Sunday, April 29, 2012

Social Media for Project Managers Book Study Starts May 13th

The Project Management Book Club has announced the upcoming online study of the PMI best-selling book, Social Media for Project Managers with award-winning blogger Elizabeth Harrin.

Social Media for Project Managers takes a never-before-seen look at the impact and possibilities of using social media for enhancing project delivery.

It is a book for project teams that investigates the role that social media plays in helping a project manager be more effective in his or her job. The internet has given us new ways to communicate with people and organize information, and as much of project management is exactly that, this book shows project managers how they can harness this new technology to enhance their ability to work effectively with others on projects.

Social Media for Project Managers covers three reasons why project managers should become involved with social media:
  • It enables the project manager to work more effectively
  • It enables other people to work more effectively
  • It positions the project manager as a 21st century professional in an increasingly competitive and crowded marketplace.
Readers can use this book in a practical way to improve how they deliver projects by:
  • Being more effective through the use of technology
  • Understanding the way other teams and individuals use technology and being able to tap into that to reduce rework, especially in the area of status reporting
  • Being aware of their online presence and using this to improve career prospects.
Don’t miss this opportunity to read and discuss Social Media for Project Managers with author Elizabeth Harrin. Join the study today!

Friday, April 6, 2012

How do you SHARE your lessons learned?

We are just finishing up the online study of 'The Lazy Project Manager' through the Project Management Book Club. One of the discussion questions late in the study is about sharing lessons learned. Although the question generated some interesting responses, I didn't really come away with a clear understanding of how to do this, just theories.

Capturing lessons learned is a best practice for project management. Some do it, some don't. For those that do capture lessons learned, the primary reason for doing so is to improve--to learn from the past so you can improve in the future. And the way you improve is to reference the lessons learned during future project so that you can learn from the mistakes or challenges that previous project teams experienced. You could argue that a PMO could also use lessons learned to improve templates and processes as well.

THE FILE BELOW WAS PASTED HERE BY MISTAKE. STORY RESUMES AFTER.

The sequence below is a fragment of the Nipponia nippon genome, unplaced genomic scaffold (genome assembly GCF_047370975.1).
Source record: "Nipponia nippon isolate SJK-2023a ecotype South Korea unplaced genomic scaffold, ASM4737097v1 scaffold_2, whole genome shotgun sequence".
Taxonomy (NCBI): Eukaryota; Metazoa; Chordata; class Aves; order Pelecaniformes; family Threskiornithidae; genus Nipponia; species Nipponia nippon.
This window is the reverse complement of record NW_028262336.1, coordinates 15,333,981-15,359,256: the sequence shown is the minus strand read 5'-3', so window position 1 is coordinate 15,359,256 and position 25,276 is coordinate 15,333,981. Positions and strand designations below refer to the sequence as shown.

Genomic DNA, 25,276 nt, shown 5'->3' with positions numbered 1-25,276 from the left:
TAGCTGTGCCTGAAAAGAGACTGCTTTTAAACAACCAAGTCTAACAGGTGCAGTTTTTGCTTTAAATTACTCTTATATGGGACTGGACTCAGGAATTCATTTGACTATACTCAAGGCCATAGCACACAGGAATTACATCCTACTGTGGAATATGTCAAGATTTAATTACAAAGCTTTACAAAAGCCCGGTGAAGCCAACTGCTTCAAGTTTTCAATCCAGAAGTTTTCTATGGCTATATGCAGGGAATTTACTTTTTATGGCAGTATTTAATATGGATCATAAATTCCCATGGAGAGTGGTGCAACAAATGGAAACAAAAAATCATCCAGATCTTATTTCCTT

But what good is capturing lessons learned if you do not have a good way to SHARE your lessons leanred? What good is capturing lessons learned if future project teams do not have a way to access the information?

So let's talk about it.

What does your company do to capture and share your lessons learned? When you start a new project, how do you retrieve lessons learned from previous projects. How? Do you look for internal lessons learned or external lessons learned (or both)? How do you incorporate the lessons learned from previous projects into your own projects?

Tuesday, April 3, 2012

A Lazy Fight

Funny story...

We are currently studying the book The Lazy Project Manager at the Project Management Book Club. I was working on writing one of the posts last night and my son stopped into my home office to talk. He noticed the book sitting on my desk and asked what it meant by 'lazy.' He asked if lazy meant that the project manager was a 'bad' project manager.

I told him that in this situation the term lazy meant smart. It meant that the project manager did things in a way that made the project much more organized and easier to manage for everyone involved. By doing this, the project manager and the team were more productive and were able to get more done with less effort.